Science Fair Project Encyclopedia
- For the British politician of the same name, see: George Jackson (MP)
Born in Chicago, his family moved to Los Angeles when he was 14. Several juvenile convictions resulted in spending time in the Youth Authority Corrections facility in Paso Robles. Jackson was convicted and imprisoned as a felon at age 18.
While at San Quentin State Prison in 1966, he founded the Black Guerrilla Family, a Marxist revolutionary organization. The original goal of the gang was to eradicate racism, to maintain dignity in prison and to overthrow the United States government.
On January 13, 1970, along with Fleeta Drumgo and John Clutchette, he was charged with killing a guard in retaliation for the murder of three black activists at the California's San Quentin prison. He was incarcerated in the maximum-security cellblock at Soledad Prison. Jackson and the other two inmates became known as the "Soledad Brothers."
In August 7, 1970, George Jackson's 17-year-old brother Jonathan burst into a Marin County courtroom with a machine gun, freed three San Quentin prisoners and took Judge Harold Haley as a hostage to demand freedom for the three "Soledad Brothers." However, Haley, prisoners William Christmas and James McClain, and Jonathan Jackson were killed by police fire as they attempted to drive away from the courthouse. The case made national headlines.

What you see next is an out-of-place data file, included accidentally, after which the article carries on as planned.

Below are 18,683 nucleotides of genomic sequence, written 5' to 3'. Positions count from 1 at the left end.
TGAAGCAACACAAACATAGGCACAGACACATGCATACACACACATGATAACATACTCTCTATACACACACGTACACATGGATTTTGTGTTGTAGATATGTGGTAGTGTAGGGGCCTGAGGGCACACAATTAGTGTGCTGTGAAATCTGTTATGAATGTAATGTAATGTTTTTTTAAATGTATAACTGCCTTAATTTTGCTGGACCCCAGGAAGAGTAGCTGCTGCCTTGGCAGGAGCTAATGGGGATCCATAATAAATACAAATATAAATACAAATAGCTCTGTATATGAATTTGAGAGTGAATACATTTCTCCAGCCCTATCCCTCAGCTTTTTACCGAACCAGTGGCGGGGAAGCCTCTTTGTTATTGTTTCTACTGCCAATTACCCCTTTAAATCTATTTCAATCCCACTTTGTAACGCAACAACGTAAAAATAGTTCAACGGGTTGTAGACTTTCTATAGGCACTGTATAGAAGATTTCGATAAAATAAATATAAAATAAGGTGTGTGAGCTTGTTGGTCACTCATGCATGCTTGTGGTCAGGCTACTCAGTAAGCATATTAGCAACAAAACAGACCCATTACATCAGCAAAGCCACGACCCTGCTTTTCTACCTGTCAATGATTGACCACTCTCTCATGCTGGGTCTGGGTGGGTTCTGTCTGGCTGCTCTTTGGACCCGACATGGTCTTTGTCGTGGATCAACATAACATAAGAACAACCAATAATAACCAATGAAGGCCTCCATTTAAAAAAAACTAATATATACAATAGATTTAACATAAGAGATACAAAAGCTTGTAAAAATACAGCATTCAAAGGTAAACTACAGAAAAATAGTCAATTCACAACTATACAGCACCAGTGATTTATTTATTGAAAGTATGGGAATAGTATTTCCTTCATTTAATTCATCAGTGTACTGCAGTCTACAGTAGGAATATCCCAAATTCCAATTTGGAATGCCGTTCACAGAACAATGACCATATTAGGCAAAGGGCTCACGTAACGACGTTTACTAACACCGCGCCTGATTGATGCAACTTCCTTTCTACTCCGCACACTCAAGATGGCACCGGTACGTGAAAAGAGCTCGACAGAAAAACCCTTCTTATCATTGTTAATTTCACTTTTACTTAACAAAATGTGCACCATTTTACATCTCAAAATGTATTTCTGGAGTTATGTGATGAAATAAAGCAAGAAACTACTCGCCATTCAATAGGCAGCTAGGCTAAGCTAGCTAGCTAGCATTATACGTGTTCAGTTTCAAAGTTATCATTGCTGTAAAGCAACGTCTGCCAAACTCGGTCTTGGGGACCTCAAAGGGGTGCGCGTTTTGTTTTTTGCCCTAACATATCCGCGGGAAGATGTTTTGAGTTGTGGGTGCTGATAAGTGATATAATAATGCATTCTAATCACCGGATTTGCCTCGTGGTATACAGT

Isolated in solitary confinement for 23 hours a day, Jackson studied political economy and radical theory and wrote two books, Blood in My Eye and Soledad Brother, which became bestsellers and brought him world-wide attention.
On August 21, 1971, Jackson was gunned down in the prison yard at San Quentin in what officials described as an escape attempt/riot involving two dozen other prisoners. In his possession, he had a 9mm automatic pistol alleged to have been smuggled into the prison by attorney Stephen Bingham. (Bingham was acquitted of charges related to the incident in 1984.) According to the Soledad guards, it was discarded after the alleged escape attempt, but no record was ever made of the weapon's destruction. Some other prisoners who witnessed the event claim that there was no weapon and that Jackson had not been planning any escape or rebellion. What is known is that three corrections officers and two inmates were tortured and killed by Jackson and several accomplices prior to Jackson's final standoff with the authorities.
- "The concept of nonviolence is a false ideal. It presupposes the existence of compassion and a sense of justice on the part of one's adversary. When this adversary has everything to lose and nothing to gain by exercising justice and compassion, his reaction can only be negative."
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